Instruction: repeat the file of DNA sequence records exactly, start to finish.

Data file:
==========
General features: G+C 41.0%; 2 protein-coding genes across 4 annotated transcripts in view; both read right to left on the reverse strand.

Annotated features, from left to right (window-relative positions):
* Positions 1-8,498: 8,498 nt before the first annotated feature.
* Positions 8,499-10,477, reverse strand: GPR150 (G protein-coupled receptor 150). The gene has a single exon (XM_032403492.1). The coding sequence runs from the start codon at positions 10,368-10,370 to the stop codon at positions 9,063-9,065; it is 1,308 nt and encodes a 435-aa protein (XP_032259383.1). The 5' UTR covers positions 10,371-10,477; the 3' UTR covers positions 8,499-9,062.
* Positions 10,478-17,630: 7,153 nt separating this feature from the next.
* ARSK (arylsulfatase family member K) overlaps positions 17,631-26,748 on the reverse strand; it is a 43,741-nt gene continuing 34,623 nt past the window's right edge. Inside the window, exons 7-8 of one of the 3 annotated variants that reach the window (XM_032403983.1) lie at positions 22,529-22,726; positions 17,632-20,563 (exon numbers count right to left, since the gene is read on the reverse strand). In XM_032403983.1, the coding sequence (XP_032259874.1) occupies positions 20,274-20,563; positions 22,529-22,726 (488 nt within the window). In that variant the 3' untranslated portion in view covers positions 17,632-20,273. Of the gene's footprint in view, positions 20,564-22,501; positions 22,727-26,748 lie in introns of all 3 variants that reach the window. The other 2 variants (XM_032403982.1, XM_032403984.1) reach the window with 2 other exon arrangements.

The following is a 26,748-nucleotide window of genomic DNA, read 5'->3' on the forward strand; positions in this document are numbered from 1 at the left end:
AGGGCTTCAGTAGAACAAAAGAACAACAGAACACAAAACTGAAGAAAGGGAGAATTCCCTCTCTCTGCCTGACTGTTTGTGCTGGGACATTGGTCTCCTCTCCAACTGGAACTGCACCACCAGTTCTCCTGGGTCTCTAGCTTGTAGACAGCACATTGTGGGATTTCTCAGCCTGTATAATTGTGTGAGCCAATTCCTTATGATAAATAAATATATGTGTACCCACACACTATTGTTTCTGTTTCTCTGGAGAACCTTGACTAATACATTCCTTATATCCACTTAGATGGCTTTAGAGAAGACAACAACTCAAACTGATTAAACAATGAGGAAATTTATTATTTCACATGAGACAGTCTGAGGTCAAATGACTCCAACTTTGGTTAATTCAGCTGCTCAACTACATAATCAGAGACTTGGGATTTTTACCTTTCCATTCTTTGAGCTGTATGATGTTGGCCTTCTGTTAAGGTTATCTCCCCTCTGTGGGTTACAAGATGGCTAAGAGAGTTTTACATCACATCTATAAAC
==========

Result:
General features: G+C 41.0%; 2 protein-coding genes across 4 annotated transcripts in view; both read right to left on the reverse strand.

Annotated features, from left to right (window-relative positions):
* Positions 1-8,498: 8,498 nt before the first annotated feature.
* Positions 8,499-10,477, reverse strand: GPR150 (G protein-coupled receptor 150). The gene has a single exon (XM_032403492.1). The coding sequence runs from the start codon at positions 10,368-10,370 to the stop codon at positions 9,063-9,065; it is 1,308 nt and encodes a 435-aa protein (XP_032259383.1). The 5' UTR covers positions 10,371-10,477; the 3' UTR covers positions 8,499-9,062.
* Positions 10,478-17,630: 7,153 nt separating this feature from the next.
* ARSK (arylsulfatase family member K) overlaps positions 17,631-26,748 on the reverse strand; it is a 43,741-nt gene continuing 34,623 nt past the window's right edge. Inside the window, exons 7-8 of one of the 3 annotated variants that reach the window (XM_032403983.1) lie at positions 22,529-22,726; positions 17,632-20,563 (exon numbers count right to left, since the gene is read on the reverse strand). In XM_032403983.1, the coding sequence (XP_032259874.1) occupies positions 20,274-20,563; positions 22,529-22,726 (488 nt within the window). In that variant the 3' untranslated portion in view covers positions 17,632-20,273. Of the gene's footprint in view, positions 20,564-22,501; positions 22,727-26,748 lie in introns of all 3 variants that reach the window. The other 2 variants (XM_032403982.1, XM_032403984.1) reach the window with 2 other exon arrangements.

The following is a 26,748-nucleotide window of genomic DNA, read 5'->3' on the forward strand; positions in this document are numbered from 1 at the left end:
AGGGCTTCAGTAGAACAAAAGAACAACAGAACACAAAACTGAAGAAAGGGAGAATTCCCTCTCTCTGCCTGACTGTTTGTGCTGGGACATTGGTCTCCTCTCCAACTGGAACTGCACCACCAGTTCTCCTGGGTCTCTAGCTTGTAGACAGCACATTGTGGGATTTCTCAGCCTGTATAATTGTGTGAGCCAATTCCTTATGATAAATAAATATATGTGTACCCACACACTATTGTTTCTGTTTCTCTGGAGAACCTTGACTAATACATTCCTTATATCCACTTAGATGGCTTTAGAGAAGACAACAACTCAAACTGATTAAACAATGAGGAAATTTATTATTTCACATGAGACAGTCTGAGGTCAAATGACTCCAACTTTGGTTAATTCAGCTGCTCAACTACATAATCAGAGACTTGGGATTTTTACCTTTCCATTCTTTGAGCTGTATGATGTTGGCCTTCTGTTAAGGTTATCTCCCCTCTGTGGGTTACAAGATGGCTAAGAGAGTTTTACATCACATCTATAAAC